Chuck Smith points out that this account verifies that “other people knew God and worshiped God, who were not the children of Israel in those days, Jethro being one of them. He was a priest of God.”  Matthew Henry says, “Here was a Midianite rejoicing”.  Jethro’s faith was confirmed and he made a public confession of it.  And what did he confess?  He confessed our true God is able to silence all the others and subdue them.  Smith says Jethro “knew it before, but now he knew it better; his faith [grew] up to a full assurance, upon this fresh evidence.”
Just to recap.  Moses and Jethro were reunited; they shared about what God had done; Jethro offers a burnt sacrifice and confesses the power of the Almighty as being above all other gods; and then together with the elders of Israel they ate a meal before God.  This was a means of expressing their joy and thankfulness – being in communion and peace and love with each other – not only in the sacrifice service that preceded, but also now in a feast.  Jethro, the Midianite, was now cheerfully admitted into fellowship with Moses and Israel.  (You will remember that the whole issue of the official priesthood in Israel that eventually went to the Levites was not yet settled.)
I love the observation Henry makes when he says, “Mutual friendship is sanctified by joint-worship.” What a delight it is to those involved and to God Himself when relations and friends who come together join in the spiritual sacrifice of prayer and praise, keeping Christ at the center of their own unity.  I was thinking about this, as many of our youth are meeting and developing good friendships with others of different faiths.  Sometimes these friendships turn into romance and ultimately marriage.  But if a mutual friendship has no hope of becoming an occasion of joint-worship, then one needs to be very wary of it.  As much as it may hurt, one needs to guard their heart in such cases to avoid either loneliness in their worship and service to God, or a walking away from their faith in order to support their relationship.  A big loss no matter which road is taken.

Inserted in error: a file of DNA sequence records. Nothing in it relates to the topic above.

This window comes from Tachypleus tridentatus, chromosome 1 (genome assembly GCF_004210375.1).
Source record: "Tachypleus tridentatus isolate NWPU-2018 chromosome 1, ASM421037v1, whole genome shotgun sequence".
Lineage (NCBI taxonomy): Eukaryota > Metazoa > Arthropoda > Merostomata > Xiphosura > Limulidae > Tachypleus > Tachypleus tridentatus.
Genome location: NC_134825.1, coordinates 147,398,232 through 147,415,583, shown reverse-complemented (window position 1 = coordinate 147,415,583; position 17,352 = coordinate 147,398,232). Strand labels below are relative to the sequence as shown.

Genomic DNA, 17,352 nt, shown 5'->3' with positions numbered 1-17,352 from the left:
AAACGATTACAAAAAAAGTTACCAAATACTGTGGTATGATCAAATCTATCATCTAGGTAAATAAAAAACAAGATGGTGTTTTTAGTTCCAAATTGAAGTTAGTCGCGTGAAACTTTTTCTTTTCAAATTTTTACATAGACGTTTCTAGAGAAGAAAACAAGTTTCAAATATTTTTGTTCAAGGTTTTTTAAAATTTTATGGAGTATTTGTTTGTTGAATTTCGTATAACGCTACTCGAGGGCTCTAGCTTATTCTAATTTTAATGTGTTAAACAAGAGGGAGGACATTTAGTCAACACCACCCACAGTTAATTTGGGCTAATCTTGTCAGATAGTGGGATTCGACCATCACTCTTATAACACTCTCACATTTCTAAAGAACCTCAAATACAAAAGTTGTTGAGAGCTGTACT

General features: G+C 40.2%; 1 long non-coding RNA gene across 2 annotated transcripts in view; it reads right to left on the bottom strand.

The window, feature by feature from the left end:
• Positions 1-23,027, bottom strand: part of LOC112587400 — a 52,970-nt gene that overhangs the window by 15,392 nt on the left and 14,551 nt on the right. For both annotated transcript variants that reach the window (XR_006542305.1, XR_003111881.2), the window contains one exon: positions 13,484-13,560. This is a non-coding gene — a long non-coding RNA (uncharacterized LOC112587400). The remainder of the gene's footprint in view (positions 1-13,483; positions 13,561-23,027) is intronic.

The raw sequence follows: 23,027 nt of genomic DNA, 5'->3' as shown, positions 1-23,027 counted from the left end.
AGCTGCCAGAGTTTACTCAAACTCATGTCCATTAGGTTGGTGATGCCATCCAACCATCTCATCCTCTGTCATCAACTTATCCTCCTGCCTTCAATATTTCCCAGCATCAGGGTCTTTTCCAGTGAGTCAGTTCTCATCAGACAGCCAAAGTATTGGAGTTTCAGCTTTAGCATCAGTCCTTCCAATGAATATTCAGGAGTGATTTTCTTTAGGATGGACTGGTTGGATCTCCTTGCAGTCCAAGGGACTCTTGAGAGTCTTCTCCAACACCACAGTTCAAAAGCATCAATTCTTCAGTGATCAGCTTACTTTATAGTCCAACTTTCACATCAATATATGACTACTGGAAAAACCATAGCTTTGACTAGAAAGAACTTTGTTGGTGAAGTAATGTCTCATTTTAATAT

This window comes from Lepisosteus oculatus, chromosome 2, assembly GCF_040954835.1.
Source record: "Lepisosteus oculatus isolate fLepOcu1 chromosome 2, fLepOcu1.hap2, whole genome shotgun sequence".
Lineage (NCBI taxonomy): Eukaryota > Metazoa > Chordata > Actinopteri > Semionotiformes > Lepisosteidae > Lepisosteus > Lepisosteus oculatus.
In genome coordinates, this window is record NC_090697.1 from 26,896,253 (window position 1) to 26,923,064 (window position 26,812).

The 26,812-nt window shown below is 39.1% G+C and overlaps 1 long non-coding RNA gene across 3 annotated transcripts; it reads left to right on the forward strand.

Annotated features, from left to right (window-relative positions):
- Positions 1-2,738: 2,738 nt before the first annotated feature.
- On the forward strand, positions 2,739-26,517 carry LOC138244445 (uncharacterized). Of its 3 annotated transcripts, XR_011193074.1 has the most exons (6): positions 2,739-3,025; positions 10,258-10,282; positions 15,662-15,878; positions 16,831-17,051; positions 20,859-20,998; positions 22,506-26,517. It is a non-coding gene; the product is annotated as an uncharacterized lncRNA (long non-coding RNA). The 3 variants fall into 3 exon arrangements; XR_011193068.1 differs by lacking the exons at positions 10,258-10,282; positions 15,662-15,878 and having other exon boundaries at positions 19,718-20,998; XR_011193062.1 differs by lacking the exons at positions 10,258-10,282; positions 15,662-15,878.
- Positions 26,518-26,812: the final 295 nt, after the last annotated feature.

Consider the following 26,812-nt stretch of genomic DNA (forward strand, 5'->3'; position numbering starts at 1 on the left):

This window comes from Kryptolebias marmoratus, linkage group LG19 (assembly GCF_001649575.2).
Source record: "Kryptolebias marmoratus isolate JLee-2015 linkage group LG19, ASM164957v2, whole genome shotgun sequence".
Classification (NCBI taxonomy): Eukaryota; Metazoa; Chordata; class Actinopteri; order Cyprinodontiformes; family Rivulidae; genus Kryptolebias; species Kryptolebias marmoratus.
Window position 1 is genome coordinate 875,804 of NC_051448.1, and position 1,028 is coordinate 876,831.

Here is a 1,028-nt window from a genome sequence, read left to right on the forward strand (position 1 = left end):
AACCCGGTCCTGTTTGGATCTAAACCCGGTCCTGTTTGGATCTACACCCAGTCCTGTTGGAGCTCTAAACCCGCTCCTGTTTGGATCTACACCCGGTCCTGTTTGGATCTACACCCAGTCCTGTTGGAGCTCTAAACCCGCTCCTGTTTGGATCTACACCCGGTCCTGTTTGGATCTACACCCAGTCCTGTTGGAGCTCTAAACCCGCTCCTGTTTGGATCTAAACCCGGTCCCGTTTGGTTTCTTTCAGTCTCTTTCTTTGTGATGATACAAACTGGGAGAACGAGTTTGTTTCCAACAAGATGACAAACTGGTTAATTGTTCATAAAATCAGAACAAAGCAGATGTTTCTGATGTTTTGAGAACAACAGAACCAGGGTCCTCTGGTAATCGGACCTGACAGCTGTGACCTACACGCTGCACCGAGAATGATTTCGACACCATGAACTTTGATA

Those present with Jethro and Moses did indeed eat bread, likely manna.  Jethro as a Gentile had to see and taste the bread from heaven.  Together we as believers must share such meals with non-believers – showing the world how as Henry writes, “we eat and drink to the glory of God, behaving ourselves at our tables as those who believe that God’s eye is upon us.”  What is your table scene like these days?  I know mine can be improved.